[¶3] In her notice of appeal, Marsh asked the court reporter to prepare a transcript of the hearing on the Town's motion to dismiss pursuant to Indiana Appellate Rule 11. Appellate Rule 11(B) provides that the court reporter has forty-five days after the appellant files the notice of appeal to file the transcript with the trial court clerk. The court reporter failed to meet that deadline. Appellate Rule 11(D) provides that if the court reporter fails to file the transcript with the clerk "within the time allowed, the appellant shall seek an order from the Court on Appeal compelling the" reporter to do so. The rule further provides, "Failure of appellant to seek such an order not later than seven (7) days after the Transcript was due to have been filed with the trial court clerk shall subject the appeal to dismissal." Id. Marsh failed to meet that deadline, which fell on February 19, 2018. On February 27, the Town filed a motion to dismiss Marsh's appeal; the motion was not entered onto this Court's docket until March 5. Meanwhile, on February 28, Marsh filed a motion to compel, which this Court granted on March 6. On March 15, this Court denied the Town's motion to dismiss.

         [¶4] The Town now asks us to reconsider that ruling, contending that Marsh's appeal "should be dismissed pursuant to the mandatory language of Appellate Rule 11(D)." Appellee's Br. at 9. It is true, as the Town observes, that "shall" has been deemed "mandatory" for purposes of statutory construction. Id. (quoting In re Bi.B., 69 N.E.3d 464, 469 (Ind. 2017)). But Appellate Rule 11(D) does not say that an appeal "shall be dismissed" if an appellant fails to meet the seven-day deadline; instead, it says that such a failure "shall subject the appeal to dismissal." We have deemed such language to be discretionary, rather than mandatory, with respect to the untimely filing of briefs. See Haimbaugh Landscaping, Inc. v. Jegen, 653 N.E.2d 95, 98 (Ind.Ct.App. 1995) (stating that former Appellate Rule 8.1(A)'s provision that appellant's failure to timely file brief "shall subject the appeal to summary dismissal" did "not mandate an automatic dismissal" and that "[d]ismissal for the late filing of an appellant's brief is within the discretion of this court"), trans. denied (1996). We see no reason to decide any differently in this context, and the Town has failed to argue, let alone establish, that the denial of its motion to dismiss Marsh's appeal was an abuse of this Court's discretion. Consequently, we reaffirm our ruling and exercise our discretion to consider the appeal.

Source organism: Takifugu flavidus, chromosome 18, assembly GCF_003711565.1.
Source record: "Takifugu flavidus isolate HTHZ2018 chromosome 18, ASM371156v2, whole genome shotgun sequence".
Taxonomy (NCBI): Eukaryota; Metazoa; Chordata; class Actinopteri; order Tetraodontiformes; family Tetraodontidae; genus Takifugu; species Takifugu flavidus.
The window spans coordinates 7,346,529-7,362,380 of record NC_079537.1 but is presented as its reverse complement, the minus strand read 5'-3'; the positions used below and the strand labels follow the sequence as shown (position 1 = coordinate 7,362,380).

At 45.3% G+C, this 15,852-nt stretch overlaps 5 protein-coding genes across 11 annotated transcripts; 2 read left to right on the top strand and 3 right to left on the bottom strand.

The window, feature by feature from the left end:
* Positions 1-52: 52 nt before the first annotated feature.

Section 2 - The trial court did not err in granting the Town's motion to dismiss.

         [¶5] We now consider Marsh's argument that the trial court erred in granting the Town's motion to dismiss her amended complaint for failure to state a claim. Such a motion "tests the legal sufficiency of a complaint, not the facts supporting it." Allen v. Clarian Health Partners, Inc., 980 N.E.2d 306, 308 (Ind. 2012). "Thus, the motion tests whether the allegations in the complaint establish any set of circumstances under which a plaintiff would be entitled to relief." Id. "In ruling on a motion to dismiss for failure to state a claim, the trial court is required to view the complaint in the light most favorable to the non-moving party with every inference in its favor." Id. We review the trial court's ruling de novo. Id. "We may ...